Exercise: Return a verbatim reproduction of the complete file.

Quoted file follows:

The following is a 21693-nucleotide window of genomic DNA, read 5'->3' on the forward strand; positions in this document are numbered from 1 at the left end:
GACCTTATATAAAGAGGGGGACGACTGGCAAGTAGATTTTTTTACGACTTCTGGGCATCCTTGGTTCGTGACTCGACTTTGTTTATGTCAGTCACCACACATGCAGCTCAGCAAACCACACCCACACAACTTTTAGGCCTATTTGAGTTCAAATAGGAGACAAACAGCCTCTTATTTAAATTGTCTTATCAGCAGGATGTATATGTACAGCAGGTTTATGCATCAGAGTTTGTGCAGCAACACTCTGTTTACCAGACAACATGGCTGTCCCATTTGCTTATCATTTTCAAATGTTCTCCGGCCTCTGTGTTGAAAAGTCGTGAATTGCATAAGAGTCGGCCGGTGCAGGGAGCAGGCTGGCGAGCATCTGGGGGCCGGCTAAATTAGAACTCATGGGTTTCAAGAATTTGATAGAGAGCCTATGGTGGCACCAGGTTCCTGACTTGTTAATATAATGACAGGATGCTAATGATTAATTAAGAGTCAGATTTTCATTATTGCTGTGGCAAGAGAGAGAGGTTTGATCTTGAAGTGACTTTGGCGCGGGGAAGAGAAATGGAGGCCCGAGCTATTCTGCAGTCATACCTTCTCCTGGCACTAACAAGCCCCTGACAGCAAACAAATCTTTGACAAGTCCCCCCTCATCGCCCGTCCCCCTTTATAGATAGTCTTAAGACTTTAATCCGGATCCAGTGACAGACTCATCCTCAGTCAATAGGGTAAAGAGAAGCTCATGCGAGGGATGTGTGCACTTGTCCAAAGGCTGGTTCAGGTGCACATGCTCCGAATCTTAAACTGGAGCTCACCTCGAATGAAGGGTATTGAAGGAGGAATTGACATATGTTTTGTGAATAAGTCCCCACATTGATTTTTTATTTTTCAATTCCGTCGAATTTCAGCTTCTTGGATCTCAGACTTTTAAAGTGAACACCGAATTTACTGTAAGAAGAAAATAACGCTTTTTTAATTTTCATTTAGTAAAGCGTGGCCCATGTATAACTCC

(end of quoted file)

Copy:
The following is a 21693-nucleotide window of genomic DNA, read 5'->3' on the forward strand; positions in this document are numbered from 1 at the left end:
GACCTTATATAAAGAGGGGGACGACTGGCAAGTAGATTTTTTTACGACTTCTGGGCATCCTTGGTTCGTGACTCGACTTTGTTTATGTCAGTCACCACACATGCAGCTCAGCAAACCACACCCACACAACTTTTAGGCCTATTTGAGTTCAAATAGGAGACAAACAGCCTCTTATTTAAATTGTCTTATCAGCAGGATGTATATGTACAGCAGGTTTATGCATCAGAGTTTGTGCAGCAACACTCTGTTTACCAGACAACATGGCTGTCCCATTTGCTTATCATTTTCAAATGTTCTCCGGCCTCTGTGTTGAAAAGTCGTGAATTGCATAAGAGTCGGCCGGTGCAGGGAGCAGGCTGGCGAGCATCTGGGGGCCGGCTAAATTAGAACTCATGGGTTTCAAGAATTTGATAGAGAGCCTATGGTGGCACCAGGTTCCTGACTTGTTAATATAATGACAGGATGCTAATGATTAATTAAGAGTCAGATTTTCATTATTGCTGTGGCAAGAGAGAGAGGTTTGATCTTGAAGTGACTTTGGCGCGGGGAAGAGAAATGGAGGCCCGAGCTATTCTGCAGTCATACCTTCTCCTGGCACTAACAAGCCCCTGACAGCAAACAAATCTTTGACAAGTCCCCCCTCATCGCCCGTCCCCCTTTATAGATAGTCTTAAGACTTTAATCCGGATCCAGTGACAGACTCATCCTCAGTCAATAGGGTAAAGAGAAGCTCATGCGAGGGATGTGTGCACTTGTCCAAAGGCTGGTTCAGGTGCACATGCTCCGAATCTTAAACTGGAGCTCACCTCGAATGAAGGGTATTGAAGGAGGAATTGACATATGTTTTGTGAATAAGTCCCCACATTGATTTTTTATTTTTCAATTCCGTCGAATTTCAGCTTCTTGGATCTCAGACTTTTAAAGTGAACACCGAATTTACTGTAAGAAGAAAATAACGCTTTTTTAATTTTCATTTAGTAAAGCGTGGCCCATGTATAACTCC